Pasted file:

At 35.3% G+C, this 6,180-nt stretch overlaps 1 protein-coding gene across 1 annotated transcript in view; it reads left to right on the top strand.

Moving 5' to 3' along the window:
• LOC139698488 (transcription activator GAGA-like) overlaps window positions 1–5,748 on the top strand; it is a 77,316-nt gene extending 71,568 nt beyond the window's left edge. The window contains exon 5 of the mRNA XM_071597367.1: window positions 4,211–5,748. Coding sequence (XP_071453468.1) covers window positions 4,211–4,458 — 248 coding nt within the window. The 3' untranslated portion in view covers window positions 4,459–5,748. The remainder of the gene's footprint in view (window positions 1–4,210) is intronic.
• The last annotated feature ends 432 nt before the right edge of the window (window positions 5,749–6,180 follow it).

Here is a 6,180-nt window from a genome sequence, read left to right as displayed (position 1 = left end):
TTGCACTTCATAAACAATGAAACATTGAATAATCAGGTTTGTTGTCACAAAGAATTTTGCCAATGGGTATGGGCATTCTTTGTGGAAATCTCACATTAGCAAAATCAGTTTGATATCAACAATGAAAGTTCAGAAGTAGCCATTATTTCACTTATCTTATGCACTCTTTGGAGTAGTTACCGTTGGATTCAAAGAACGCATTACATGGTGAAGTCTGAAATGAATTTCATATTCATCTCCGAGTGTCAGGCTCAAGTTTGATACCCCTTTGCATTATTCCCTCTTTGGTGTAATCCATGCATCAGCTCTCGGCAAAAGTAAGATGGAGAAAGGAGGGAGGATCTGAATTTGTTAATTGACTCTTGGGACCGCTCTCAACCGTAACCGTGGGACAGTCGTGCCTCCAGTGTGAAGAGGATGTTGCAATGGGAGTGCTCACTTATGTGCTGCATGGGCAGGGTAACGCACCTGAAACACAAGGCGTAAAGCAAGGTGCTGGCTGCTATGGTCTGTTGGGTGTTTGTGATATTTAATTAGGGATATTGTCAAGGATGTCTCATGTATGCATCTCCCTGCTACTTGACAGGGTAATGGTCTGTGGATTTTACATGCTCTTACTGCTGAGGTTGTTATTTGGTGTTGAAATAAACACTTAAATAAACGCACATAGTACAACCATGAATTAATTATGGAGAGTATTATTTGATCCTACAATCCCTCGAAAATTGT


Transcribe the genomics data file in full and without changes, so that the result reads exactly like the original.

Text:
At 35.3% G+C, this 6,180-nt stretch overlaps 1 protein-coding gene across 1 annotated transcript in view; it reads left to right on the top strand.

Moving 5' to 3' along the window:
• LOC139698488 (transcription activator GAGA-like) overlaps window positions 1–5,748 on the top strand; it is a 77,316-nt gene extending 71,568 nt beyond the window's left edge. The window contains exon 5 of the mRNA XM_071597367.1: window positions 4,211–5,748. Coding sequence (XP_071453468.1) covers window positions 4,211–4,458 — 248 coding nt within the window. The 3' untranslated portion in view covers window positions 4,459–5,748. The remainder of the gene's footprint in view (window positions 1–4,210) is intronic.
• The last annotated feature ends 432 nt before the right edge of the window (window positions 5,749–6,180 follow it).

Here is a 6,180-nt window from a genome sequence, read left to right as displayed (position 1 = left end):
TTGCACTTCATAAACAATGAAACATTGAATAATCAGGTTTGTTGTCACAAAGAATTTTGCCAATGGGTATGGGCATTCTTTGTGGAAATCTCACATTAGCAAAATCAGTTTGATATCAACAATGAAAGTTCAGAAGTAGCCATTATTTCACTTATCTTATGCACTCTTTGGAGTAGTTACCGTTGGATTCAAAGAACGCATTACATGGTGAAGTCTGAAATGAATTTCATATTCATCTCCGAGTGTCAGGCTCAAGTTTGATACCCCTTTGCATTATTCCCTCTTTGGTGTAATCCATGCATCAGCTCTCGGCAAAAGTAAGATGGAGAAAGGAGGGAGGATCTGAATTTGTTAATTGACTCTTGGGACCGCTCTCAACCGTAACCGTGGGACAGTCGTGCCTCCAGTGTGAAGAGGATGTTGCAATGGGAGTGCTCACTTATGTGCTGCATGGGCAGGGTAACGCACCTGAAACACAAGGCGTAAAGCAAGGTGCTGGCTGCTATGGTCTGTTGGGTGTTTGTGATATTTAATTAGGGATATTGTCAAGGATGTCTCATGTATGCATCTCCCTGCTACTTGACAGGGTAATGGTCTGTGGATTTTACATGCTCTTACTGCTGAGGTTGTTATTTGGTGTTGAAATAAACACTTAAATAAACGCACATAGTACAACCATGAATTAATTATGGAGAGTATTATTTGATCCTACAATCCCTCGAAAATTGT